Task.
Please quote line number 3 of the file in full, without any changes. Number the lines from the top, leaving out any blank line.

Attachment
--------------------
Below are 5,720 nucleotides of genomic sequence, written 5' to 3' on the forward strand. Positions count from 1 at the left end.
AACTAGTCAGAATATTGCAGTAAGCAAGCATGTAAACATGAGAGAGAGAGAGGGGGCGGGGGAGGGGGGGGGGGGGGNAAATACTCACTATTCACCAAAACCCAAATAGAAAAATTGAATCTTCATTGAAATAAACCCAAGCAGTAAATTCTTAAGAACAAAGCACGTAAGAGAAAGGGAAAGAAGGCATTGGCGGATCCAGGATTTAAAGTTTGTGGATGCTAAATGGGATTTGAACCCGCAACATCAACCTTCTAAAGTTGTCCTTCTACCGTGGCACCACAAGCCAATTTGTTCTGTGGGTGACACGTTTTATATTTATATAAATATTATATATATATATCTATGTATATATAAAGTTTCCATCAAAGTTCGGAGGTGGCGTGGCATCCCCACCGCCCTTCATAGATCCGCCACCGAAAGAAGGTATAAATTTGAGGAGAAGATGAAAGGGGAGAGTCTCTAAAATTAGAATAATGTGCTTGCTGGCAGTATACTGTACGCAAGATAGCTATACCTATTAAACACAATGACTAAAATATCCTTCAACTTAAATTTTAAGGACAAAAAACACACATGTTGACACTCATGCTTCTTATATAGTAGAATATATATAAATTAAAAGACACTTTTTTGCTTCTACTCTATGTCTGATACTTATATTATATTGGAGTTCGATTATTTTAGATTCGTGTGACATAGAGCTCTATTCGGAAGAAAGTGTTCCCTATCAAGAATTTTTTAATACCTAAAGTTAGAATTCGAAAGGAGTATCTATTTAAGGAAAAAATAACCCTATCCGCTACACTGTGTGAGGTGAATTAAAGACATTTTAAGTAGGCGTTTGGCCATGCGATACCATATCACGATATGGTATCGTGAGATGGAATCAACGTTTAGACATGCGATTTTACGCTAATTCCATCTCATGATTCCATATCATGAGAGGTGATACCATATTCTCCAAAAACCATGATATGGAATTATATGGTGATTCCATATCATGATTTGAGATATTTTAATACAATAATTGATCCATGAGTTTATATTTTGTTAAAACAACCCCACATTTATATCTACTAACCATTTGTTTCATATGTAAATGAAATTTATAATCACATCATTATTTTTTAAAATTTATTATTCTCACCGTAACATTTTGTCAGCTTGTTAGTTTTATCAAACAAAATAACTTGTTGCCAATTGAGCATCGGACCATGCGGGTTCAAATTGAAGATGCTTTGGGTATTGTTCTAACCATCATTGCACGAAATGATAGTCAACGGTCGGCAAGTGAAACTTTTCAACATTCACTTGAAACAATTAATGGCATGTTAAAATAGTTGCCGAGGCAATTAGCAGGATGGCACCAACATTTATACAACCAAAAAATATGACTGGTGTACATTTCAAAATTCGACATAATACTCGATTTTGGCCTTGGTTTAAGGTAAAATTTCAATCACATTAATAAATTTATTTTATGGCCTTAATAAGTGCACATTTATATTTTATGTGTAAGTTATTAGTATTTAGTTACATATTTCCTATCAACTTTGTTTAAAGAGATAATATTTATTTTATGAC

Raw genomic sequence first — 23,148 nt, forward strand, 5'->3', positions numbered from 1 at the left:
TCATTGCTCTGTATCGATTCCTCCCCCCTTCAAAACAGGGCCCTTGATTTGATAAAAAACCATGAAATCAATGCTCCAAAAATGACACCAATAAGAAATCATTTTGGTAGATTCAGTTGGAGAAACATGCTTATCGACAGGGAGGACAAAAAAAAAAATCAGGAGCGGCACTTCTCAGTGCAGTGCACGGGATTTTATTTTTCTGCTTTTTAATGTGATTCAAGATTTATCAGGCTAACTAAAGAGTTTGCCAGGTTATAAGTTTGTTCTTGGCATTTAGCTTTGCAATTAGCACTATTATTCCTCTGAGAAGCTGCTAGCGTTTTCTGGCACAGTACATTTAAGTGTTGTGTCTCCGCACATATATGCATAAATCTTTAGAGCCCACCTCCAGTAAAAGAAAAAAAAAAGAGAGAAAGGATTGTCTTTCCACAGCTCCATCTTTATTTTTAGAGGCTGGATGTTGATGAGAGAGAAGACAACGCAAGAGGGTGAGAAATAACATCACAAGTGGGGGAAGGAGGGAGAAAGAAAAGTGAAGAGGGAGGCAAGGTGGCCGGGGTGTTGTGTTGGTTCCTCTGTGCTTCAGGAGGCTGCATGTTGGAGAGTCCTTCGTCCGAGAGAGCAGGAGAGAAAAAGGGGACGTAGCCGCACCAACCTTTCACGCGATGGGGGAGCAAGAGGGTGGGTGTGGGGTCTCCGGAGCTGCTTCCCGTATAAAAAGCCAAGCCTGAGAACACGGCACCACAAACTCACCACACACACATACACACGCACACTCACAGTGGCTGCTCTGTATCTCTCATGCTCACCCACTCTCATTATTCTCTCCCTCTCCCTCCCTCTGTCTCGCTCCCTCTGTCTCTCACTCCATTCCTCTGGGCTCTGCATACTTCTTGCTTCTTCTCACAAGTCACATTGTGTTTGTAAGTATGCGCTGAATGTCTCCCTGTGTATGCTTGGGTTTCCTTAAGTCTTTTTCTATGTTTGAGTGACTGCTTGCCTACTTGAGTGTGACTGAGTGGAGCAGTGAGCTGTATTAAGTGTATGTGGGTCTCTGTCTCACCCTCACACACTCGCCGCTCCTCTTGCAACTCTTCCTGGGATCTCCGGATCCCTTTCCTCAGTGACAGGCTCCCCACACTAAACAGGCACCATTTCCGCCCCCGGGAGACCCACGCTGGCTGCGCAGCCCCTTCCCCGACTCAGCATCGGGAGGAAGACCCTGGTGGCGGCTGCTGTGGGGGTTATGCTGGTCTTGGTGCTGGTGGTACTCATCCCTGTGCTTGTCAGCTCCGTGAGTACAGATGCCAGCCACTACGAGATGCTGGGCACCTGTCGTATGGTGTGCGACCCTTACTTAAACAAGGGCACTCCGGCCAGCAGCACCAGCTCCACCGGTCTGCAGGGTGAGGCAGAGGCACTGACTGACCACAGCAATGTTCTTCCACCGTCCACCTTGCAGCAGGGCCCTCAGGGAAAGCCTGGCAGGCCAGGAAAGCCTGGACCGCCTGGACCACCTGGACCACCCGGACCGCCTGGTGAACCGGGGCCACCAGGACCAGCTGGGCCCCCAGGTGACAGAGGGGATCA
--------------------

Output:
Raw genomic sequence first — 23,148 nt, forward strand, 5'->3', positions numbered from 1 at the left: